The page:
What we are hearing is a lot of anecdotal information about people changing their drinking habits to avoid detection,

and often this will put them into dangerous situations. Personally, I've actually seen people driving outside of town, up the highway,

and they'll drink in circles on the side of the highway, which, of course, is very dangerous if they start to move around of perhaps even drive back to town so intoxicated. So our mob are all turning from young age to alcohol. There's nothing in this town for them - there's no job, there's some things that they can't handle in life, like everyone else does, all over Australia, white and black. So they all turn to alcohol. They call it their friend. That's when they let their anger,

and that's when they end up fighting. And that's when our mob, all of them fall in jail. Jail is full of our Aboriginal men. We lose people, we lose them young... ..and it's really hard to live by that, losing them young,

and so they turn to grog and it's just a little cycle for us people. So this is Hidden Valley town-camp.

There's 18 town-camps and this is one of them, one of the bigger ones. There's anywhere between 150 and 300 people living here at any time. We have a community centre in the middle and I'm the co-ordinator of the community centre. I have no idea why the Government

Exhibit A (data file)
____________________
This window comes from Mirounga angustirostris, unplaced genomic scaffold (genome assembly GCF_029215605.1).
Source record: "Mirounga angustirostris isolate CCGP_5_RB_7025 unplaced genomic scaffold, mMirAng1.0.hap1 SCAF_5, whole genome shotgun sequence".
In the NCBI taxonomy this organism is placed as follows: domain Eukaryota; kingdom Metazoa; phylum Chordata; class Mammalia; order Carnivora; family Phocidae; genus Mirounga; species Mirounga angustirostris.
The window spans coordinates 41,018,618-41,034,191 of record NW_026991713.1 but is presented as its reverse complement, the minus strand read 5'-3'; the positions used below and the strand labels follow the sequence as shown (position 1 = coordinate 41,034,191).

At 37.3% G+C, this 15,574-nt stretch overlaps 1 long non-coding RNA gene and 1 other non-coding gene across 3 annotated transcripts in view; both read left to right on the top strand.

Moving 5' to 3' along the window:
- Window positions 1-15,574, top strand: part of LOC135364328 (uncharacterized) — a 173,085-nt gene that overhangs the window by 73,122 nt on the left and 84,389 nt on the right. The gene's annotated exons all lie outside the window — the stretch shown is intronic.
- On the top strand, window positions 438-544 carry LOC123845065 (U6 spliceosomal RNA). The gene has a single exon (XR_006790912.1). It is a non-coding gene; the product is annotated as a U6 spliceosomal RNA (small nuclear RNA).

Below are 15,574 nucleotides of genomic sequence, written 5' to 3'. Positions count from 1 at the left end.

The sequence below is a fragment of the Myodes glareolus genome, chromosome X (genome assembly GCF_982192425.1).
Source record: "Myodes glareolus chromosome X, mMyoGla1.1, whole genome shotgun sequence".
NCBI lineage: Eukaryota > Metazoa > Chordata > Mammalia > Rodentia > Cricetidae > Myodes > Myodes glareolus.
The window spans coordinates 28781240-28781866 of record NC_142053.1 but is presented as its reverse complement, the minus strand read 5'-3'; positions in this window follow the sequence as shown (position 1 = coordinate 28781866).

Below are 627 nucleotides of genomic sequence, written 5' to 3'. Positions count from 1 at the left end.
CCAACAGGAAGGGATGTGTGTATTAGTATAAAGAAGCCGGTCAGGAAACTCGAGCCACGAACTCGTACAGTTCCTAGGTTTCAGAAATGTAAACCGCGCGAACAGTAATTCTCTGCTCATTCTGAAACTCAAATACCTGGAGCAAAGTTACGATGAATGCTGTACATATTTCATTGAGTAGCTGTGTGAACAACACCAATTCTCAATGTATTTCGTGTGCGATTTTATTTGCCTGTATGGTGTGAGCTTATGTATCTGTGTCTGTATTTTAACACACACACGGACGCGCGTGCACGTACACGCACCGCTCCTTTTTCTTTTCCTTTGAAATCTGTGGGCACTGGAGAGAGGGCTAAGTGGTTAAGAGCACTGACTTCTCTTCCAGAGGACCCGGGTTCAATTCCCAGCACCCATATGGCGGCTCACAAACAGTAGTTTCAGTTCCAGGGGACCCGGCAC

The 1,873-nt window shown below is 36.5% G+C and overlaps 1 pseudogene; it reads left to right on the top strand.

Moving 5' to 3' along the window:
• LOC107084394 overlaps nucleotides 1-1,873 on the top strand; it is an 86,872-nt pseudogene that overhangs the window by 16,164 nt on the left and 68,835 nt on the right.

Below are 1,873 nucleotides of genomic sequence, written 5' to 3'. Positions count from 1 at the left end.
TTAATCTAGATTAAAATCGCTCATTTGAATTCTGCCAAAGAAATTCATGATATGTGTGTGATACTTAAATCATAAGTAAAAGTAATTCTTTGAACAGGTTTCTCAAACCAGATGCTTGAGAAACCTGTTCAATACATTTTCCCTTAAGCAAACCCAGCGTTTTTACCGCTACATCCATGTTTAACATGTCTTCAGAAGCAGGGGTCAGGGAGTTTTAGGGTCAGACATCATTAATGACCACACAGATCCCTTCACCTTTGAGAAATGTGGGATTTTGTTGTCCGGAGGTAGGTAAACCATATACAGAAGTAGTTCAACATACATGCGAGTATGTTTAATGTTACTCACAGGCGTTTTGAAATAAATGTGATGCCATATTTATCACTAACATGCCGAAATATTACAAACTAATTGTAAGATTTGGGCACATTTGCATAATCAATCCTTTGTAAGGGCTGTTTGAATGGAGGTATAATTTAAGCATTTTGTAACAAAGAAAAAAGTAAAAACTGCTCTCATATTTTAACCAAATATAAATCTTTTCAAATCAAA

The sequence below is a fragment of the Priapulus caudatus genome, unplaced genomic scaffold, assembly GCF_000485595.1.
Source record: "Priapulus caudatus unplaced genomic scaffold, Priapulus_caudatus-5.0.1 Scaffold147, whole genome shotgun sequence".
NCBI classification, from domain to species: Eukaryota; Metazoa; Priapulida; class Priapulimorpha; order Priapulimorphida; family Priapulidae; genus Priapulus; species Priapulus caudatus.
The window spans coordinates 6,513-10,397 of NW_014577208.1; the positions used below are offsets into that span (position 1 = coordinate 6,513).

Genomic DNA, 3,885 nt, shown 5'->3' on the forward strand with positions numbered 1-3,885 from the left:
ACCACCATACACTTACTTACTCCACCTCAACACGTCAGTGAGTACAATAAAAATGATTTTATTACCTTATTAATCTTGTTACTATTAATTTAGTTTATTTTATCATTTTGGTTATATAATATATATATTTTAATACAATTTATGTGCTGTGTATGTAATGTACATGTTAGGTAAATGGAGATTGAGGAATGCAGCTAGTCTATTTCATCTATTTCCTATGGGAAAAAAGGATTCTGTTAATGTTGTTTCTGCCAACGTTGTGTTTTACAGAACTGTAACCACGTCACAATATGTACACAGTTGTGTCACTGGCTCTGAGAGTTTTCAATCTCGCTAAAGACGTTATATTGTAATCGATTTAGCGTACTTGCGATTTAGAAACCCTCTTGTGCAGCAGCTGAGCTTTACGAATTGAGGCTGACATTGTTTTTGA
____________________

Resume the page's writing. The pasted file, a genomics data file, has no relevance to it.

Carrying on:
is not funding more community centres, they're really successful. They're one of the few things that is more about preventative rather than kind of putting out the bushfires as they go, and they're a really empowering part of the community, and everybody really enjoys using the centre. In fact, they were in the Little Children Are Sacred Report - multi-purpose family resource centres. They recommended that there should be more of them, and there's only two currently that are funded in Alice Springs. I'm Ian Sweeney, I'm the co-ordinator at the Yarrenyty-Arltere Learning Centre in Alice Springs. We're based on Larapinta Valley town-camp. We have a primary school which is a sort of annex of Gillen School. We run adult education programs through Batchelor Institute,

we've been running an art and craft program for about five years. Domestic violence workshops. Well, I don't know if the Intervention has helped the community centre, we haven't received any extra funding or support. We've definitely had a highly increased workload for supporting the Intervention and things like income management and the child healthcare checks, so, I guess, implementing the Intervention on the camp is... you know, we've been used a lot for that. For example, this $585 million for this Intervention, let's be honest, what real Aboriginal programs are being put out there? All it is, is employing more government officials to come in to look at us, put us under a microscope, study us and then go.